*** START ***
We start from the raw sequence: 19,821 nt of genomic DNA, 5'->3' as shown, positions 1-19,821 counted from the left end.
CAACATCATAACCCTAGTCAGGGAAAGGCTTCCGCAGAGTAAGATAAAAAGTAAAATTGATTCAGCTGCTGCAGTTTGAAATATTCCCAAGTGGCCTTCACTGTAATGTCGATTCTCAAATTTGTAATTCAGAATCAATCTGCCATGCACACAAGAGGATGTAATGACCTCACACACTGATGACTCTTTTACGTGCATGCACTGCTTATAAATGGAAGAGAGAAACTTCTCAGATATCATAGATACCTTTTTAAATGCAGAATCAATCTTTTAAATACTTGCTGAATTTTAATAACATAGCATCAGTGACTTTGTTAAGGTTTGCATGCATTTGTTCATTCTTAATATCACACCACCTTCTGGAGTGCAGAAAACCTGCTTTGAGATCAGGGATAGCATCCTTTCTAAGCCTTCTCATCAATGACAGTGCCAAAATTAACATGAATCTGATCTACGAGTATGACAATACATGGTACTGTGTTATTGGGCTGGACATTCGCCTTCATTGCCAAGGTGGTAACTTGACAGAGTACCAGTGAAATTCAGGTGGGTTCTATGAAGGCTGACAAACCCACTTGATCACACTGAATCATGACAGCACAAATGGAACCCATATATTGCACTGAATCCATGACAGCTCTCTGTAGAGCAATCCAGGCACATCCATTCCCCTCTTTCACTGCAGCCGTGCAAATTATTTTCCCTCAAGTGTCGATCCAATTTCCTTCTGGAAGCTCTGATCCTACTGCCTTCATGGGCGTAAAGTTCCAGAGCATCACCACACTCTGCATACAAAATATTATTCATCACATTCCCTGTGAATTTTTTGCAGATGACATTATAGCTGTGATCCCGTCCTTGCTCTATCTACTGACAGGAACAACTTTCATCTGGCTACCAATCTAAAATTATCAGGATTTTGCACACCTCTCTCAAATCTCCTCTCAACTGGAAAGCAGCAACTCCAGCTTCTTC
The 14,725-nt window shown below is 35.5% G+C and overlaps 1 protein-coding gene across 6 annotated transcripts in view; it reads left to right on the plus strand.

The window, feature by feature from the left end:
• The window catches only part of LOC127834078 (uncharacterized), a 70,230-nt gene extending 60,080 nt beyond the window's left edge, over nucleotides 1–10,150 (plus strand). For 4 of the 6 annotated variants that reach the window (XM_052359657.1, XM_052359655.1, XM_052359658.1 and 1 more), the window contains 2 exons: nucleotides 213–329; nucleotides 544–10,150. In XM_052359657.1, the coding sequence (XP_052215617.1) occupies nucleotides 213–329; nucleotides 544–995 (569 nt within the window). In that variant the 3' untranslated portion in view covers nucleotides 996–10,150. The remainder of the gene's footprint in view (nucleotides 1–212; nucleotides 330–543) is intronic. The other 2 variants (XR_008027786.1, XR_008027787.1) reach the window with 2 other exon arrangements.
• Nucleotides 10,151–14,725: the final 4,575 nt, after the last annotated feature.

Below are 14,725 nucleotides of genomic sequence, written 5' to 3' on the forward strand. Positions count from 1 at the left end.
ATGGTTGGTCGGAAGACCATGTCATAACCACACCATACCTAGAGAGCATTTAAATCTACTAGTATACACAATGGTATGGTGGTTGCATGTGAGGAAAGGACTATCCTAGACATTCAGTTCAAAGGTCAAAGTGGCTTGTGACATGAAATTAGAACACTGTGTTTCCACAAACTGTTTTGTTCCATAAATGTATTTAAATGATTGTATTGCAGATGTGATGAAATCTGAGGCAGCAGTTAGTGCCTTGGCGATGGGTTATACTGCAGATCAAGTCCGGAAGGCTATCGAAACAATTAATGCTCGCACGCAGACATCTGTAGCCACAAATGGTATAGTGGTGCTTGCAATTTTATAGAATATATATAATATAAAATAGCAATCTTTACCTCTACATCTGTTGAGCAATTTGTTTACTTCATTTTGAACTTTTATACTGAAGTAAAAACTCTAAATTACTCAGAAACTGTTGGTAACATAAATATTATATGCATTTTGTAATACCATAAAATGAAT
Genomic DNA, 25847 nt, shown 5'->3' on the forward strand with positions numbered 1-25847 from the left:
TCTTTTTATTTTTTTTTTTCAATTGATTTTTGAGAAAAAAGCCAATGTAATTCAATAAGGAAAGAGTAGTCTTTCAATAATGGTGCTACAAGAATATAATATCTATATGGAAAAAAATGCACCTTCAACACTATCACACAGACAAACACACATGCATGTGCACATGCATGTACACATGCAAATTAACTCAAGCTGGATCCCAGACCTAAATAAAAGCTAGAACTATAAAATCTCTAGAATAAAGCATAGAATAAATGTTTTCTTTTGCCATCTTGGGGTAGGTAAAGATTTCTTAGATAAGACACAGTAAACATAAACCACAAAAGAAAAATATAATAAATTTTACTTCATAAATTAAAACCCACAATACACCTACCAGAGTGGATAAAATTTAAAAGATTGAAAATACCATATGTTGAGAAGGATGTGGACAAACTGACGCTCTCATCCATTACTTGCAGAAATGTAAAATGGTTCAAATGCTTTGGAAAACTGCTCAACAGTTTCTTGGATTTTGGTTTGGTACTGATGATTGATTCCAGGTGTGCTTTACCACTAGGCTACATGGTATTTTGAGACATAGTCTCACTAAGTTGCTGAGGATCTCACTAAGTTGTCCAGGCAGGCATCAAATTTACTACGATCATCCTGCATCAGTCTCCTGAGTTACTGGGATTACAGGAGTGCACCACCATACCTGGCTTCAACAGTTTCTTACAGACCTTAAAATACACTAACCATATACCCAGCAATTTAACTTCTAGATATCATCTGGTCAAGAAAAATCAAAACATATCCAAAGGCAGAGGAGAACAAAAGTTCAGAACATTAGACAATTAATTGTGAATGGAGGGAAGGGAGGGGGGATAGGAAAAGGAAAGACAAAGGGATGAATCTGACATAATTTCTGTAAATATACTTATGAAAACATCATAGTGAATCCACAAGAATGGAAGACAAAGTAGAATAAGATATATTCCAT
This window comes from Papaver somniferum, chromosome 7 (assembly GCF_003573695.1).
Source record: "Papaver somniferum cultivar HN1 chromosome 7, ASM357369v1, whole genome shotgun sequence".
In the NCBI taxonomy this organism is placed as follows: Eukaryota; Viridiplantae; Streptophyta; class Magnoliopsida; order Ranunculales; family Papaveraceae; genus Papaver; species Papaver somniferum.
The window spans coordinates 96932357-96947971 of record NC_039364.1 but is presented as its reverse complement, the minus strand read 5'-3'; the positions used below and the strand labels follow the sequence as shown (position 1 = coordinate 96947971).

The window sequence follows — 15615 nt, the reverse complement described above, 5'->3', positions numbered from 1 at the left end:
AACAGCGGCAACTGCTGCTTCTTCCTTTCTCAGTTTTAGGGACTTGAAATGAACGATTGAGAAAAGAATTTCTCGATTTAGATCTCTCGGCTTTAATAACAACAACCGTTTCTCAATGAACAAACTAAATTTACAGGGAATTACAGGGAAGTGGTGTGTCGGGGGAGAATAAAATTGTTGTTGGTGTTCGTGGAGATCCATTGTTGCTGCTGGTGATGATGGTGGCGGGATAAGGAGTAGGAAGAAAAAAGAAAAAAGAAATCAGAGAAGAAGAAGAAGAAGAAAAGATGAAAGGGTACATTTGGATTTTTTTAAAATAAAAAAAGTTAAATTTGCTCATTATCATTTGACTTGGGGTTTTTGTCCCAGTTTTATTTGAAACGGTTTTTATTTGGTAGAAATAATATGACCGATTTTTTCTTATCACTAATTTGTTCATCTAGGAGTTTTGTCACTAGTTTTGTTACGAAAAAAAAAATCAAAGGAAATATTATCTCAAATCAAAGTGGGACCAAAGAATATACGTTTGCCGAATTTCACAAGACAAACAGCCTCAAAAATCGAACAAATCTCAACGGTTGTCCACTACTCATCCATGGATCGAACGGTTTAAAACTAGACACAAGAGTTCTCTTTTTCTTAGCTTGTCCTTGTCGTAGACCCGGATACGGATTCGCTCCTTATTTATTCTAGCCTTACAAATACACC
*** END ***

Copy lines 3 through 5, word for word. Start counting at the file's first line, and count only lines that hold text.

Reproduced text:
The 14,725-nt window shown below is 35.5% G+C and overlaps 1 protein-coding gene across 6 annotated transcripts in view; it reads left to right on the plus strand.

The window, feature by feature from the left end:
• The window catches only part of LOC127834078 (uncharacterized), a 70,230-nt gene extending 60,080 nt beyond the window's left edge, over nucleotides 1–10,150 (plus strand). For 4 of the 6 annotated variants that reach the window (XM_052359657.1, XM_052359655.1, XM_052359658.1 and 1 more), the window contains 2 exons: nucleotides 213–329; nucleotides 544–10,150. In XM_052359657.1, the coding sequence (XP_052215617.1) occupies nucleotides 213–329; nucleotides 544–995 (569 nt within the window). In that variant the 3' untranslated portion in view covers nucleotides 996–10,150. The remainder of the gene's footprint in view (nucleotides 1–212; nucleotides 330–543) is intronic. The other 2 variants (XR_008027786.1, XR_008027787.1) reach the window with 2 other exon arrangements.